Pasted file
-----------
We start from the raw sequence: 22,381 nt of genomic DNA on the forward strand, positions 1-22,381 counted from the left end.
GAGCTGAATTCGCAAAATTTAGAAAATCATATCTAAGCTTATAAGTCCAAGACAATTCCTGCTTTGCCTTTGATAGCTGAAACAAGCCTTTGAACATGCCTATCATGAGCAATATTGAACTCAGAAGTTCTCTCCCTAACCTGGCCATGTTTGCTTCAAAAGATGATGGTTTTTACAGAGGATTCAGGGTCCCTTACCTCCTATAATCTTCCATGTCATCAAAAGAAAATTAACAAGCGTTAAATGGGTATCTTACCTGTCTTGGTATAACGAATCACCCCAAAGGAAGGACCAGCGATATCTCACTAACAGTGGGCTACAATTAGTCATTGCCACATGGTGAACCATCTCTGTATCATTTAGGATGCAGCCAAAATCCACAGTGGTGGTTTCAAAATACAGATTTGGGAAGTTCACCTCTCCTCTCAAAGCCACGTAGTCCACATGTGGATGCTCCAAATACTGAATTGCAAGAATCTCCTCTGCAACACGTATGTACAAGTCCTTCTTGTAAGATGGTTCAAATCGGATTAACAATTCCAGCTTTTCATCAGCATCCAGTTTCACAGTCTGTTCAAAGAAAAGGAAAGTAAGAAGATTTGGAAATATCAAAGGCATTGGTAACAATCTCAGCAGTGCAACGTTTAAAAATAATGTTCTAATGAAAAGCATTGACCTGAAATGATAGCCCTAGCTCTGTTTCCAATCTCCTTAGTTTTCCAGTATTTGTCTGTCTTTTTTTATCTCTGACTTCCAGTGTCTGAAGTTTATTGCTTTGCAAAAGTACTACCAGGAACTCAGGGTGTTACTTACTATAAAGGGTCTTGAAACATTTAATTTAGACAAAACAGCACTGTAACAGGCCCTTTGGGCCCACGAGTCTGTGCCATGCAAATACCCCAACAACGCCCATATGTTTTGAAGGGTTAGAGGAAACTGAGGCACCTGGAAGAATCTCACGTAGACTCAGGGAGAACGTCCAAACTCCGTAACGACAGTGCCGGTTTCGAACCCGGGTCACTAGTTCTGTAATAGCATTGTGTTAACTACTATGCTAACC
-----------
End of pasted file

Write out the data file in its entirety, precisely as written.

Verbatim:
We start from the raw sequence: 22,381 nt of genomic DNA on the forward strand, positions 1-22,381 counted from the left end.
GAGCTGAATTCGCAAAATTTAGAAAATCATATCTAAGCTTATAAGTCCAAGACAATTCCTGCTTTGCCTTTGATAGCTGAAACAAGCCTTTGAACATGCCTATCATGAGCAATATTGAACTCAGAAGTTCTCTCCCTAACCTGGCCATGTTTGCTTCAAAAGATGATGGTTTTTACAGAGGATTCAGGGTCCCTTACCTCCTATAATCTTCCATGTCATCAAAAGAAAATTAACAAGCGTTAAATGGGTATCTTACCTGTCTTGGTATAACGAATCACCCCAAAGGAAGGACCAGCGATATCTCACTAACAGTGGGCTACAATTAGTCATTGCCACATGGTGAACCATCTCTGTATCATTTAGGATGCAGCCAAAATCCACAGTGGTGGTTTCAAAATACAGATTTGGGAAGTTCACCTCTCCTCTCAAAGCCACGTAGTCCACATGTGGATGCTCCAAATACTGAATTGCAAGAATCTCCTCTGCAACACGTATGTACAAGTCCTTCTTGTAAGATGGTTCAAATCGGATTAACAATTCCAGCTTTTCATCAGCATCCAGTTTCACAGTCTGTTCAAAGAAAAGGAAAGTAAGAAGATTTGGAAATATCAAAGGCATTGGTAACAATCTCAGCAGTGCAACGTTTAAAAATAATGTTCTAATGAAAAGCATTGACCTGAAATGATAGCCCTAGCTCTGTTTCCAATCTCCTTAGTTTTCCAGTATTTGTCTGTCTTTTTTTATCTCTGACTTCCAGTGTCTGAAGTTTATTGCTTTGCAAAAGTACTACCAGGAACTCAGGGTGTTACTTACTATAAAGGGTCTTGAAACATTTAATTTAGACAAAACAGCACTGTAACAGGCCCTTTGGGCCCACGAGTCTGTGCCATGCAAATACCCCAACAACGCCCATATGTTTTGAAGGGTTAGAGGAAACTGAGGCACCTGGAAGAATCTCACGTAGACTCAGGGAGAACGTCCAAACTCCGTAACGACAGTGCCGGTTTCGAACCCGGGTCACTAGTTCTGTAATAGCATTGTGTTAACTACTATGCTAACC